Intergenerational Transmission of Trauma and Family Systems Theory: An Empirical Investigation
Child and Family Studies
© 2020 The Association for Family Therapy and Systemic Practice Research indicates that intergenerational transmission of trauma often leads to behavioural and emotional problems in children of parents with a history of trauma; however, intervening pathways are less well understood. The current study used the Longitudinal Studies of Child Abuse and Neglect (LONGSCAN; Runyan et al., 1998) data set. Among a sample of 361 mothers involved with child welfare services or ‘at risk’ of becoming involved in the future, we explored harsh parenting and couple relationship quality as mechanisms in the transmission of maternal trauma to changes in children’s behavioural and emotional problems over a two-year period. Findings indicate that verbal aggression predicted children’s internalising and externalising issues, but negative relationship quality was the only significant mechanism linking maternal trauma to children’s mental health problems. Clinical implications are discussed. Practitioner points: Trauma has a twofold effect on women’s romantic relationships, increasing negative qualities and decreasing positive qualities Providing a trauma-informed approach to therapy with a focus on the negative relationship quality can reduce harsh parenting and a child’s internalising symptomology.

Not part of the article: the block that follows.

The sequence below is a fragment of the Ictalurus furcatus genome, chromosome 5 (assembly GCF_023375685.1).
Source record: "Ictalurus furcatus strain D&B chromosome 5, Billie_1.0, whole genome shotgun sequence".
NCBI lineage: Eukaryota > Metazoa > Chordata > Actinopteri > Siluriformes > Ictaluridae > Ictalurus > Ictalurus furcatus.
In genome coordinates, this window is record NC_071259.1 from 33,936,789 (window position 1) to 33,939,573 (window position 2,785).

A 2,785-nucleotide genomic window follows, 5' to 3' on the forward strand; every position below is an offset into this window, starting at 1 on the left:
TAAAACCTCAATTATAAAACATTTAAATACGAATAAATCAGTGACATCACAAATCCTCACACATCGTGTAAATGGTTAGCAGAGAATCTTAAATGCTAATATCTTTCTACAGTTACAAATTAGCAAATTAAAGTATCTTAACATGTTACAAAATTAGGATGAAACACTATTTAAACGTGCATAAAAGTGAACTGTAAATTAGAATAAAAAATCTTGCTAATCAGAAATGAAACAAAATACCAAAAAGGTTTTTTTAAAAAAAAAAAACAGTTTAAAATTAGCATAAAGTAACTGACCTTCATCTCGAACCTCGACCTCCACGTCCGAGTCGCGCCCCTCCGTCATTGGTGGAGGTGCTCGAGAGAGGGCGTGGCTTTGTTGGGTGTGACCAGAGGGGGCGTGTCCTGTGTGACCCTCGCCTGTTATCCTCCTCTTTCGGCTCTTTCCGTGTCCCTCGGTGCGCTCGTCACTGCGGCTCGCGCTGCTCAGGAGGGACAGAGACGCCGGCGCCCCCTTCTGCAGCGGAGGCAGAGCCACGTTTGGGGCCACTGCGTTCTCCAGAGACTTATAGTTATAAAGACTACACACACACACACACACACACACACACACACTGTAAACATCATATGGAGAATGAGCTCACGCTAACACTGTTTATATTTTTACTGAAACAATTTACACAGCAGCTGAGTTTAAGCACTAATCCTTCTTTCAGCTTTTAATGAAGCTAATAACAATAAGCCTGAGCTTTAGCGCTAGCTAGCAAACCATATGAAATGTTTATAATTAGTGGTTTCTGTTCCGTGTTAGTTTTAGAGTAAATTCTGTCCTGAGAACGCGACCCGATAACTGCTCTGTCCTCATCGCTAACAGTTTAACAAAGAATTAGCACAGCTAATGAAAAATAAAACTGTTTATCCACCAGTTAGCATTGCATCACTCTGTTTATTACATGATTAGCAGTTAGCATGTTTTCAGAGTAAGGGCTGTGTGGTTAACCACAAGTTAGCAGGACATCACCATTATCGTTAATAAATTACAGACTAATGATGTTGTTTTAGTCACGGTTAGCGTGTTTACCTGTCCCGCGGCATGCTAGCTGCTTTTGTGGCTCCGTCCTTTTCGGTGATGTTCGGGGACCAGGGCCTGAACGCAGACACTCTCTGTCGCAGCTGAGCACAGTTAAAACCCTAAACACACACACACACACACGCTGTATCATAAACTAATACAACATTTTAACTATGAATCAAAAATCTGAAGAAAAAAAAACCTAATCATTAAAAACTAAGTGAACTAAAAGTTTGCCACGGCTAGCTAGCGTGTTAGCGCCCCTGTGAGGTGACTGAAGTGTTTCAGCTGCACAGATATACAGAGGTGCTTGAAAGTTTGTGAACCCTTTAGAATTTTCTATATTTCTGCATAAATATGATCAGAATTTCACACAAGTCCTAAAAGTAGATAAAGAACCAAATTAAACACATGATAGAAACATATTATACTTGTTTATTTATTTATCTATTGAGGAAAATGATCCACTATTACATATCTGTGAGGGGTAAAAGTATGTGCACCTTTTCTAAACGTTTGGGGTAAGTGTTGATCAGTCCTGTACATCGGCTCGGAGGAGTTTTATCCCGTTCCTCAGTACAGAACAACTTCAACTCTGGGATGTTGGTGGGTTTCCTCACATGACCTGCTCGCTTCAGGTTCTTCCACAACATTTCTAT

Journal of Family Therapy
(2020). Intergenerational Transmission of Trauma and Family Systems Theory: An Empirical Investigation. Journal of Family Therapy, 42(3), 406-424.
Available at: https://aquila.usm.edu/fac_pubs/18247